It’s an employment trend I can’t deny. Many of the graphic designers, writers and publicists I know are becoming self-employed. As a person who used to rely completely on independent contract work, I know there are distinct financial advantages to being employed full-time in a traditional job. After transitioning from self-employed to employed about 15 years ago, I was able to qualify to buy a home. I no longer had to save up money for a new car because I could receive a low-interest loan. Being employed just made financial loans and transactions much easier. Before returning to the self-employment world, I plan to make a few key moves so I can enjoy self-employment instead of seeing it as a financial curse.
Making our last real estate move
According to a recent article by Fox Business, self employed people have to provide a lot of paperwork and prove a reliable income to qualify or a home mortgage. I need to make a decision about whether I want to move or purchase an investment property before I transition back to freelance work. It may take years to build up my freelance business so that I can qualify for a mortgage. Since I would also want to get a car loan before I switch to self-employment, I’d need to watch my debt-to-income ratio carefully with each loan decision.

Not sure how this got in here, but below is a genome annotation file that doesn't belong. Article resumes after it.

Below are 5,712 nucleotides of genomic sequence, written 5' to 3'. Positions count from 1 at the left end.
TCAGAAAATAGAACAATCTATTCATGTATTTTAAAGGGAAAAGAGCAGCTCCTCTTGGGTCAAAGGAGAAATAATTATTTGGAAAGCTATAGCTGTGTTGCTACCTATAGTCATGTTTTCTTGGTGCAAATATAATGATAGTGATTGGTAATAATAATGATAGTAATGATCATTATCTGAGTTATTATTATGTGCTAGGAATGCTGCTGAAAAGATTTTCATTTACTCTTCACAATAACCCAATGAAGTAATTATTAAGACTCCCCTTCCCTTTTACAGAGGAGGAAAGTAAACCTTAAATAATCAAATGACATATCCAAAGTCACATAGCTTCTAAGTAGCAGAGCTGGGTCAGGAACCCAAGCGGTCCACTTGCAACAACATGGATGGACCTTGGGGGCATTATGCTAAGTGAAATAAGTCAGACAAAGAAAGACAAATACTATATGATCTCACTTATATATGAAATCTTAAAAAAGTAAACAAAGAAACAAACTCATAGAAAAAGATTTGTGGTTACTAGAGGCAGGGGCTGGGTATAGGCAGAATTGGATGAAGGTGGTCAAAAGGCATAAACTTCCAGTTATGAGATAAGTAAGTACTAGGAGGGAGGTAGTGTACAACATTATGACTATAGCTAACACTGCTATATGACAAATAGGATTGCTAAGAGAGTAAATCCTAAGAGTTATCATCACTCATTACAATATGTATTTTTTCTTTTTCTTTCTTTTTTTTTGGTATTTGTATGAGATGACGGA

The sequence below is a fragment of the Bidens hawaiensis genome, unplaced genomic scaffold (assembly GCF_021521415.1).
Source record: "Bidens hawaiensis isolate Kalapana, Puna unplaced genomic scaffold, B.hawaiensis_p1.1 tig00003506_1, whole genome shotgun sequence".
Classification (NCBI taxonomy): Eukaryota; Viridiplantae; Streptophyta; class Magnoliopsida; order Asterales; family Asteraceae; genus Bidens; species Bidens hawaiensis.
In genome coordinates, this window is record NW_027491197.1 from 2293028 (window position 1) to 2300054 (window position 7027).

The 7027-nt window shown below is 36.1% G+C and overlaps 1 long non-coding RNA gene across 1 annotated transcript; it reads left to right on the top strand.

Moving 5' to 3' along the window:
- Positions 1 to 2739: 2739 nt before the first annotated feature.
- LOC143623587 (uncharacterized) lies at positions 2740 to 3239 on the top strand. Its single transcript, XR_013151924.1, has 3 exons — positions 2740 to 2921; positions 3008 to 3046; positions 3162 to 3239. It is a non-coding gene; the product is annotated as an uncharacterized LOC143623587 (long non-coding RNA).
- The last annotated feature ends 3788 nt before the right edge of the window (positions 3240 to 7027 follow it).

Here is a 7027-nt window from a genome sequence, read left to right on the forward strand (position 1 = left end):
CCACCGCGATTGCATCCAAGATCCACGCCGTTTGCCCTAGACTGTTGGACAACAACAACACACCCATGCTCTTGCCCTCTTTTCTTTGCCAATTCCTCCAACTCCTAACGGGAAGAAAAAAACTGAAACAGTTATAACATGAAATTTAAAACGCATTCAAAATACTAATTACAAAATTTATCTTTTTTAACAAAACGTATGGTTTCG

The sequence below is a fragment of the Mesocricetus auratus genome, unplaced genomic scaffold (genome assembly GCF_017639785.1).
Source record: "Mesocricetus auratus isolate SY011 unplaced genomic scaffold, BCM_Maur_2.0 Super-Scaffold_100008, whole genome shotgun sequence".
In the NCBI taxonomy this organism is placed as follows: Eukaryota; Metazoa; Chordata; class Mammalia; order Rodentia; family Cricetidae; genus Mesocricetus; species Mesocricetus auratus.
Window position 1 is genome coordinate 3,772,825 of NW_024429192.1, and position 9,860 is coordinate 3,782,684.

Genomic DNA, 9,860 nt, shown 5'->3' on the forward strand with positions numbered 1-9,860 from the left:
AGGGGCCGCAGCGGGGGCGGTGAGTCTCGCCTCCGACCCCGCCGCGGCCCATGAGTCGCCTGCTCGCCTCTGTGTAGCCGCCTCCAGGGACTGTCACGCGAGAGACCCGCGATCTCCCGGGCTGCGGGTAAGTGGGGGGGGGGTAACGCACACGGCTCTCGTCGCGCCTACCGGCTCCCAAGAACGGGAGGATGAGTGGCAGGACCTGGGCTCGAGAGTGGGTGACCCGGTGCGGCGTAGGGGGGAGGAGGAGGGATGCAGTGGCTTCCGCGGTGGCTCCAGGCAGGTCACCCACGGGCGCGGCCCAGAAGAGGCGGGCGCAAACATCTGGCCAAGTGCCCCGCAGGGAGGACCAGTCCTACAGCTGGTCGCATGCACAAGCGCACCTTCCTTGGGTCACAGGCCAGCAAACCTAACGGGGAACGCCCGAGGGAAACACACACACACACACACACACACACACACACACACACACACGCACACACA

Maxing out my 401(k)
If I become self-employed, I’ll no longer be able to contribute to a 401(k) or company-sponsored retirement plan. I can contribute the maximum to my Roth IRA due to any earned income I make. If I fall short, I can make spousal Roth IRA contributions based on my husband’s earned income. When I leave my job, I’ll be able to rollover my former 401(k) into a Rollover IRA. If I choose to do so, I can simply roll over my current mutual funds. On the downside, I won’t be able to dollar cost average into the funds anymore if they are closed. However, I can dollar cost average into various exchange-traded funds to minimize my risk over time.
Switching my health insurance
Before becoming a freelancer or independent contractor, I want to make sure I have adequate health insurance. I’m fortunate that I can go on my husband’s health insurance family plan. We currently save money by each having separate health insurance through our workplace. If I don’t get health care, I would have to pay of penalty. After 2017, that penalty is going to be steep. By being insured on a family plan, I’d be able to focus on my work instead of stressing about health care penalties and premiums.
When I was self-employed in my 20s, I was able to boost my income each year by focusing on my business plan. While it was financially helpful to be employed in my 30s and 40s, I know I’ll be returning to the world of self-employment in my 50s. This time, I’ll be better financially prepared for the challenge.
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My Home was a Horrible Investment